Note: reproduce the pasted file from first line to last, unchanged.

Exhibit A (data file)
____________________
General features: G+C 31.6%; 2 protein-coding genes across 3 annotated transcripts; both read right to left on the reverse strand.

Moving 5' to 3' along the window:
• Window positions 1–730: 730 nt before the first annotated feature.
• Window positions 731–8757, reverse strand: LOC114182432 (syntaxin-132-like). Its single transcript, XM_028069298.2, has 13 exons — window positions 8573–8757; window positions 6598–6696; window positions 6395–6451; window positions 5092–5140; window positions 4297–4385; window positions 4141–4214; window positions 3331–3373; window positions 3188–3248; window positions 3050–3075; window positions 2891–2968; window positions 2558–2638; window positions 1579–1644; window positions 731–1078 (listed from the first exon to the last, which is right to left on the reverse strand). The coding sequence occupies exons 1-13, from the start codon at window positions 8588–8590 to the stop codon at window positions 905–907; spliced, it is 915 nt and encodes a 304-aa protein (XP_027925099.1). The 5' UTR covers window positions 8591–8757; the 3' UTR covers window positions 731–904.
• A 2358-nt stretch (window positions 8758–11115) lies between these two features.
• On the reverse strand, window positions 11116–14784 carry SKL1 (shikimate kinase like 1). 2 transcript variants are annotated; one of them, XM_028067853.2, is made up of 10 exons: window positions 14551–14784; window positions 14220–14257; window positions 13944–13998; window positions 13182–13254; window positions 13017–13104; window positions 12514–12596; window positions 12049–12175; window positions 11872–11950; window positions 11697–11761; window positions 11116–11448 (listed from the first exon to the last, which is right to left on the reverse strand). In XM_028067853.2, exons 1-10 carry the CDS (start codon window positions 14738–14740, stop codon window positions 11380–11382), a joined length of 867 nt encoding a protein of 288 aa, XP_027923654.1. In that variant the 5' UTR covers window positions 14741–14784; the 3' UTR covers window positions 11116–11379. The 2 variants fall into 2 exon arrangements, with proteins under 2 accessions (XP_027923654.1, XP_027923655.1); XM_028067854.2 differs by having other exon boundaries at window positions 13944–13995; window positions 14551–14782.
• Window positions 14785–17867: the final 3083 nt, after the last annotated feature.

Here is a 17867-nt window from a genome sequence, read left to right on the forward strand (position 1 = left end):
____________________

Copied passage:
General features: G+C 31.6%; 2 protein-coding genes across 3 annotated transcripts; both read right to left on the reverse strand.

Moving 5' to 3' along the window:
• Window positions 1–730: 730 nt before the first annotated feature.
• Window positions 731–8757, reverse strand: LOC114182432 (syntaxin-132-like). Its single transcript, XM_028069298.2, has 13 exons — window positions 8573–8757; window positions 6598–6696; window positions 6395–6451; window positions 5092–5140; window positions 4297–4385; window positions 4141–4214; window positions 3331–3373; window positions 3188–3248; window positions 3050–3075; window positions 2891–2968; window positions 2558–2638; window positions 1579–1644; window positions 731–1078 (listed from the first exon to the last, which is right to left on the reverse strand). The coding sequence occupies exons 1-13, from the start codon at window positions 8588–8590 to the stop codon at window positions 905–907; spliced, it is 915 nt and encodes a 304-aa protein (XP_027925099.1). The 5' UTR covers window positions 8591–8757; the 3' UTR covers window positions 731–904.
• A 2358-nt stretch (window positions 8758–11115) lies between these two features.
• On the reverse strand, window positions 11116–14784 carry SKL1 (shikimate kinase like 1). 2 transcript variants are annotated; one of them, XM_028067853.2, is made up of 10 exons: window positions 14551–14784; window positions 14220–14257; window positions 13944–13998; window positions 13182–13254; window positions 13017–13104; window positions 12514–12596; window positions 12049–12175; window positions 11872–11950; window positions 11697–11761; window positions 11116–11448 (listed from the first exon to the last, which is right to left on the reverse strand). In XM_028067853.2, exons 1-10 carry the CDS (start codon window positions 14738–14740, stop codon window positions 11380–11382), a joined length of 867 nt encoding a protein of 288 aa, XP_027923654.1. In that variant the 5' UTR covers window positions 14741–14784; the 3' UTR covers window positions 11116–11379. The 2 variants fall into 2 exon arrangements, with proteins under 2 accessions (XP_027923654.1, XP_027923655.1); XM_028067854.2 differs by having other exon boundaries at window positions 13944–13995; window positions 14551–14782.
• Window positions 14785–17867: the final 3083 nt, after the last annotated feature.

Here is a 17867-nt window from a genome sequence, read left to right on the forward strand (position 1 = left end):